SnowonthemountainSnow-on-the-Mountain (Euphorbia marginata)—I photographed this beautiful annual plant at Green Spring Gardens last year and posted the images on my blog here. A member of the spurge family, it flowers in the summer. Reaching 18-24 inches high, it requires sun to partial shade, and will attracts a plethora of butterflies, moths, bees, wasps and other insects—a veritable photographic smorgasbord! Now I’ll have one of my very own…once I find a place to plant it, that is. Folks, it was just a dollar, remember? Photo © Cindy Dyer.


Whorled Milkweed (Asclepias verticillata)—This tough native is deer-resistant and provides food for larval butterflies. Clusters of sweet-scented white flowers appear on 1-2 foot stalks in June and July. Whorled milkweed can be found in prairies, pastures, open woods and by the roadside. Learn more about attracting Monarch butterflies to your garden (and purchase milkweed seeds, too) at www.happytonics.org.

Salvia

‘Ostfriesland’ Salvia (Salvia nemorosa)—also known as Violet Sage, Ornamental Meadow Sage, Perennial Woodland Sage—this sun-loving herbaceous perennial grows 12-18 inches high with fragrant violet-blue flowers blooming from summer to autumn. Attractive to bees, butterflies and birds, and deer resistant. I couldn’t find this version in my files or a suitable one to reprint, so I’m showing a similar salvia I photographed at Butchart Gardens. Photo © Cindy Dyer







Photographic smorgasbord

8 08 2008

I photographed this series of photos at Green Spring Gardens yesterday morning. The plant is Euphorbia Marginata. A member of the spurge family (Euphorbiaceae), it is also known as ‘Snow-on-the-Mountain’ and ‘Summer Icicle.’

According to the U.S. Geological Society, there are about 7,000 species of Euphorbiaceae worldwide, including rubber trees, cassava, and tapioca (one of my favorite desserts!).

The name ‘marginata’ was used because of the showy borders of the upper leaves and tracts. I also learned that it is a self-sowing annual and the USGS site qualifies it as an herb. The milky sap is toxic if eaten, and can cause contact dermatitis for people with sensitive skin. It is grown from seed in the spring and has a long vase life. Thompson & Morgan sells seeds for this half-hardy annual.

This plant attracted a vast array of insects—bees, wasps, flies, and butterflies. I stayed at this site for at least 20 (very intense) minutes and was overwhelmed by the number of (fast-moving) subjects to photograph. If I had room in my garden, this plant would definitely be included!

ADDENDUM: I started doing some research to try to label the insects below.

PHOTO #1: I’m pretty confident this is a Honey Bee (my very first photograph of one—and I hope not the last, given the issue of colony collapse disorder that is threatening honey bees worldwide). On one site I read that a honey bee’s wings stroke over 11,000 times per minute, thus making their distinctive buzz. (No wonder I had a hard time photographing these critters!)

PHOTO #2: Your guess is as good as mine—some kind of fly, I’m betting. Care to do the research for me?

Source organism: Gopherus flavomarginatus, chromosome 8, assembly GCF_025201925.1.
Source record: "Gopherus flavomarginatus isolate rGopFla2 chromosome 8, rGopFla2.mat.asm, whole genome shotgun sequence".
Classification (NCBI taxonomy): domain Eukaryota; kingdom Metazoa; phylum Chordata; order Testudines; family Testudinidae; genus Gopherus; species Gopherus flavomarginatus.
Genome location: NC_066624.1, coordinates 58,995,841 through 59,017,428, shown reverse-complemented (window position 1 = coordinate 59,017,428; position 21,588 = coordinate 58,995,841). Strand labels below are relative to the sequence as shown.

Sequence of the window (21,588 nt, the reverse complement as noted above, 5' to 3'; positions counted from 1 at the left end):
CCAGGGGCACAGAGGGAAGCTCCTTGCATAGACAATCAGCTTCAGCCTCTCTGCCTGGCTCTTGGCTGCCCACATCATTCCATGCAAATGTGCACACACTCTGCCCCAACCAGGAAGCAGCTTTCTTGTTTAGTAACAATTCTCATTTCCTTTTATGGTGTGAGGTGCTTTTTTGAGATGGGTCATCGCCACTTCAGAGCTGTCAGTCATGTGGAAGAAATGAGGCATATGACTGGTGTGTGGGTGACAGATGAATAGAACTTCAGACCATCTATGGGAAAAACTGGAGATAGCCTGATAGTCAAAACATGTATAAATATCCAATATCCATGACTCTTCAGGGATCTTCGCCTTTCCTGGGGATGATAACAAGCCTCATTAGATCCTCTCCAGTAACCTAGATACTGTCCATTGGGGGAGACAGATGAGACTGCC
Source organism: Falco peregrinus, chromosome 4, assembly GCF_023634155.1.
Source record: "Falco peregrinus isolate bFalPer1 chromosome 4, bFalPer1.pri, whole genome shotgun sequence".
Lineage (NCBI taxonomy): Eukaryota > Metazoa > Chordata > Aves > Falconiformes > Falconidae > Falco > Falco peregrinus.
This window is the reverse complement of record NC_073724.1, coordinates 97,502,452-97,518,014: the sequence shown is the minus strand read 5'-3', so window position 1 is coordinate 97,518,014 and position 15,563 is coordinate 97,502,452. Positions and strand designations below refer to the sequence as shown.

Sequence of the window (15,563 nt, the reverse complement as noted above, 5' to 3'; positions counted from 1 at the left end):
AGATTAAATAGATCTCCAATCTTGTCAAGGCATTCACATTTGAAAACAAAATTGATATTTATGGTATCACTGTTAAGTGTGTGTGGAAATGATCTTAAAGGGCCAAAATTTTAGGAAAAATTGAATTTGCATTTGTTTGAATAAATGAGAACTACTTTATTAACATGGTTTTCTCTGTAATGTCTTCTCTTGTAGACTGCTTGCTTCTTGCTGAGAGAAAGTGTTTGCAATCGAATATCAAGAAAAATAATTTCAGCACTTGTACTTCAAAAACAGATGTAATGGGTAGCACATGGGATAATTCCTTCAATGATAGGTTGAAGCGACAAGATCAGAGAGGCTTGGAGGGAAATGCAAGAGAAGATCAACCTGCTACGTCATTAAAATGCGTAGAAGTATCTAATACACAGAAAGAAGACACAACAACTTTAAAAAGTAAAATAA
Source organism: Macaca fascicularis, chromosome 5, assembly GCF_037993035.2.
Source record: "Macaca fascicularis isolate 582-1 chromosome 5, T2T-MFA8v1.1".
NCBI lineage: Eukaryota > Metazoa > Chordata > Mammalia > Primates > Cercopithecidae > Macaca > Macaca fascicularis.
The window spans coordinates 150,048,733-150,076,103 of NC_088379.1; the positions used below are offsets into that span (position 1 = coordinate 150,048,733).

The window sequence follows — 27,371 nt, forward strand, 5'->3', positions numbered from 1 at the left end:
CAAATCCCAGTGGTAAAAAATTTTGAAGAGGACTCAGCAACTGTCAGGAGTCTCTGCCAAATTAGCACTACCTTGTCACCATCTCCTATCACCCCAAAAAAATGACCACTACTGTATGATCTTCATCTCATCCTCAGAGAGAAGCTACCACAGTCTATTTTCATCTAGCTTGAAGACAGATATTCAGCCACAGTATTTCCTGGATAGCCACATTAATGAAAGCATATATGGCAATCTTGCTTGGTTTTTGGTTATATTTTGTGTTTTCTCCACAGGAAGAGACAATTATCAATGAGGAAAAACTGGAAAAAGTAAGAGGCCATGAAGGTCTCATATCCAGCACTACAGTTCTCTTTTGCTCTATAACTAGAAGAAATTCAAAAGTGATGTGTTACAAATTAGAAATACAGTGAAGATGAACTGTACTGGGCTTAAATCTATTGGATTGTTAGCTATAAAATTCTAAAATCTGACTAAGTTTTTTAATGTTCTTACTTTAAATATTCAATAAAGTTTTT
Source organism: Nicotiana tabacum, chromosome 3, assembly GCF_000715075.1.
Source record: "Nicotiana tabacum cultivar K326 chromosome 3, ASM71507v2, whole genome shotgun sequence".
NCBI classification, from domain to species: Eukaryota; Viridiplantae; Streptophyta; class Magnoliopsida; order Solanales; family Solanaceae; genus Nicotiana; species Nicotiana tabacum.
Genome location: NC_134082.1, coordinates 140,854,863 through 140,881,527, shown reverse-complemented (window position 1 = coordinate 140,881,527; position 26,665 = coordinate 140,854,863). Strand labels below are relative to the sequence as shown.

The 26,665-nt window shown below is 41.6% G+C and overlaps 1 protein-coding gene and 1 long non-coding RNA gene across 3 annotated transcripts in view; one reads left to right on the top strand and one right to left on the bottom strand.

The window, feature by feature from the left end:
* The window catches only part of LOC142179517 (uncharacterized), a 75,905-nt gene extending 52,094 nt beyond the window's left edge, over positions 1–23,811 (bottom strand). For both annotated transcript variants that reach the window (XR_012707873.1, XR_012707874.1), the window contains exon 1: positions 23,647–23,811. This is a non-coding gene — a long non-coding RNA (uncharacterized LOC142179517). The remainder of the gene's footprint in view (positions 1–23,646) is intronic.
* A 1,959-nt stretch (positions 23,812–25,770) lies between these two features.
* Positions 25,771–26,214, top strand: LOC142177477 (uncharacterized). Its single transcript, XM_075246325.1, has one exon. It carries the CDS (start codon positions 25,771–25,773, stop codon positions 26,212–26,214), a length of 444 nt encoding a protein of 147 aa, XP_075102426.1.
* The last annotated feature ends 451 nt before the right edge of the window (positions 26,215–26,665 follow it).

PHOTO #3 is either a Paper Wasp—there are twenty-two species of paper wasps identified in North America, and although the Wikipedia site shows the Polistes dominula species predominately (yellow and black in color), this one could be a Polistes carolina. The Texas A&M AgriLife Extension site details the life cycle and habitat of the paper wasp. OR, it could be a Spider Wasp, Tachypompilus ferrugineus. Now, I’m really confused.

As scary (and feared) as wasps can be, they are crucial to ecosystems. They can be either parasitic or predaceous and play a vital role in limiting populations of insects such as caterpillars and other larvae that destroy crops. Both yellow jackets and paper wasps are beneficial in this way. Wasps feed on flower nectar and play a role in pollination, too.

PHOTO #4: This one could be a type of Spider Wasp (Episyron biguttatus), too. Check out this video to see why they’re called “Spider wasps.”

PHOTO #5 (and #7): I’m 99.9% sure this is an Eastern Yellow Jacket. Learn more about them here.

PHOTO #6: This could be a Greenbottle Blow Fly (Lucilia). And for all you CSI fans out there, did you know that this species of fly is often used by forensic entomologists to determine time and place of death? Visit Wikipedia to learn more about this fly. (FYI: The original CSI beats Miami CSI and New York CSI anytime. David Caruso should really retire…and soon). Hey, since you’re already researching #2 for me, it shouldn’t be too much trouble for you to verify this identification, should it?

AND….THE ONE(S) THAT GOT AWAY—I saw digger wasps just like these (from a distance too far to shoot) and wasn’t sure exactly what I was seeing until I did some research. The bottom one was feeding on the flowers and the other was…ahem…let’s just say this was one multi-tasking pair!

Now that I’ve had time to think about it—I sure was up close and personal with a plethora of “could-really-sting-me” insects that morning, wasn’t I?

© Cindy Dyer. All rights reserved.